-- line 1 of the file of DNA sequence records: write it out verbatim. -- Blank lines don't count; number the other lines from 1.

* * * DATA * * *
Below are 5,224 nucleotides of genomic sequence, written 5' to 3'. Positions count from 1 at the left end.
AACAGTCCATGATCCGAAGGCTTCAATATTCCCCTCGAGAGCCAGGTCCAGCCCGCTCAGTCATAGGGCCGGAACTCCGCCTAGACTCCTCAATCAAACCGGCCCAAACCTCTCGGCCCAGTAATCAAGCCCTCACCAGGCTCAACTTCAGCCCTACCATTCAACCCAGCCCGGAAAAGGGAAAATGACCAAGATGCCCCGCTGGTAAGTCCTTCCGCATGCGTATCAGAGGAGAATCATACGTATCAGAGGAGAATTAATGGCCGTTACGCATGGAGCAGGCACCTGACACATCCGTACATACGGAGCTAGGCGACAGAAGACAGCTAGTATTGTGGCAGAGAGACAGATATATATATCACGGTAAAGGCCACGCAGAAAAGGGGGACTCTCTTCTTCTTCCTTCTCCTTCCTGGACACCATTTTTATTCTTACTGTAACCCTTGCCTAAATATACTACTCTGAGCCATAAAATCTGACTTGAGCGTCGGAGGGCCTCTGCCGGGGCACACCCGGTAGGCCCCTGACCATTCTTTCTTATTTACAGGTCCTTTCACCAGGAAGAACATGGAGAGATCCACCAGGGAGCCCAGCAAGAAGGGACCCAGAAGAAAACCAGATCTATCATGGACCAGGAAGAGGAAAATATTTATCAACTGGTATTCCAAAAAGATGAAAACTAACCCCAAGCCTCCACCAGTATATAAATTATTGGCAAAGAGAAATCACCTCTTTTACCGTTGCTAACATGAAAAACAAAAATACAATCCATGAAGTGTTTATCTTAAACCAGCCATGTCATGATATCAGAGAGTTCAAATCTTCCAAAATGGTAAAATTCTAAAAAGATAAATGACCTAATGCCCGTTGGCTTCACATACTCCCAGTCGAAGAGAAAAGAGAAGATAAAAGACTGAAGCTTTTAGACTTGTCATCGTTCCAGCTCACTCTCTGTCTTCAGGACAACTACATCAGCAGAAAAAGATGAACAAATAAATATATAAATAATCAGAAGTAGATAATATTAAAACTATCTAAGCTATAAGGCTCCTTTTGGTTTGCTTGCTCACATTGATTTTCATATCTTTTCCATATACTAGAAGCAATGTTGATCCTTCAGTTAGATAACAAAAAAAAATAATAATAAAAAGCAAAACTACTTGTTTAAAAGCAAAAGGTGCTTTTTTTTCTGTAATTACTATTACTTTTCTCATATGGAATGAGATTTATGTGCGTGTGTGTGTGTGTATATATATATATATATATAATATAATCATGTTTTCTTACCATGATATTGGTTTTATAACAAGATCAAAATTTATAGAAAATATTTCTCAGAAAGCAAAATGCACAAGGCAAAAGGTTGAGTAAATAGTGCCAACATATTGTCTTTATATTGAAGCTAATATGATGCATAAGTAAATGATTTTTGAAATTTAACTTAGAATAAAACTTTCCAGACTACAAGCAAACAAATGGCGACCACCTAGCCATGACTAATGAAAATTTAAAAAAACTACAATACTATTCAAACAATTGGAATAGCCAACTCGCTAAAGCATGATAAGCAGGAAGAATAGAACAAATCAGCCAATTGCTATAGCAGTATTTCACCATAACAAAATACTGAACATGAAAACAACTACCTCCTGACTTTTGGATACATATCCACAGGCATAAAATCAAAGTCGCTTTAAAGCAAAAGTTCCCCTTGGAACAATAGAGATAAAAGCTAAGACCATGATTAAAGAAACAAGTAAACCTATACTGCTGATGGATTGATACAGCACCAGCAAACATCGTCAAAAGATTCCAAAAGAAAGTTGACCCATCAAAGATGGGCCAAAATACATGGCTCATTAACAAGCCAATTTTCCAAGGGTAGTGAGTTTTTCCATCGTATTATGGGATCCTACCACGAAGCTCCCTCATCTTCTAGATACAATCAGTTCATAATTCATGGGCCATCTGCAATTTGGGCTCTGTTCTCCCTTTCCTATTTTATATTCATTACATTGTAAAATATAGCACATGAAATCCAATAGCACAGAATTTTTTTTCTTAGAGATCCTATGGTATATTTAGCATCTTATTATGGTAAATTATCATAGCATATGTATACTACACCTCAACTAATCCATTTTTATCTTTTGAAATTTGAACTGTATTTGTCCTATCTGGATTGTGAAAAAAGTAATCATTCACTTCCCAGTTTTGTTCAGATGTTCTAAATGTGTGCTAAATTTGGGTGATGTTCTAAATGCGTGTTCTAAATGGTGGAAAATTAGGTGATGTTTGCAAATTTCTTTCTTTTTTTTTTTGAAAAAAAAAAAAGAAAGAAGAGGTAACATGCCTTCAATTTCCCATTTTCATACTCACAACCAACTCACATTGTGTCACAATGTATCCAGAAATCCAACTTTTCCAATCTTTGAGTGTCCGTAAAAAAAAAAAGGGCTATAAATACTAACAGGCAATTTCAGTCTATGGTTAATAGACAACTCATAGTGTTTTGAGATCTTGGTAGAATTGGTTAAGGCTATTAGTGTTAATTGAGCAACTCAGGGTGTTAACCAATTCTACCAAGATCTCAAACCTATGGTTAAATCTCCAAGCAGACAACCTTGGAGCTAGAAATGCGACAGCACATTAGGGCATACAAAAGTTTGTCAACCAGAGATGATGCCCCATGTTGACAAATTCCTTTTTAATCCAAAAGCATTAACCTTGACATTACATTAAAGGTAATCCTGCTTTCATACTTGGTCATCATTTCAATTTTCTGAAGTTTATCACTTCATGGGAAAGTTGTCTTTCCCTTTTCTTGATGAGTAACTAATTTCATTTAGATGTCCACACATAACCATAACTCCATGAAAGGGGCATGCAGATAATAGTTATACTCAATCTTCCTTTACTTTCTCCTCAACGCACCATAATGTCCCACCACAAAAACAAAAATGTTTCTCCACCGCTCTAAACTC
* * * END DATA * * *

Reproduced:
Below are 5,224 nucleotides of genomic sequence, written 5' to 3'. Positions count from 1 at the left end.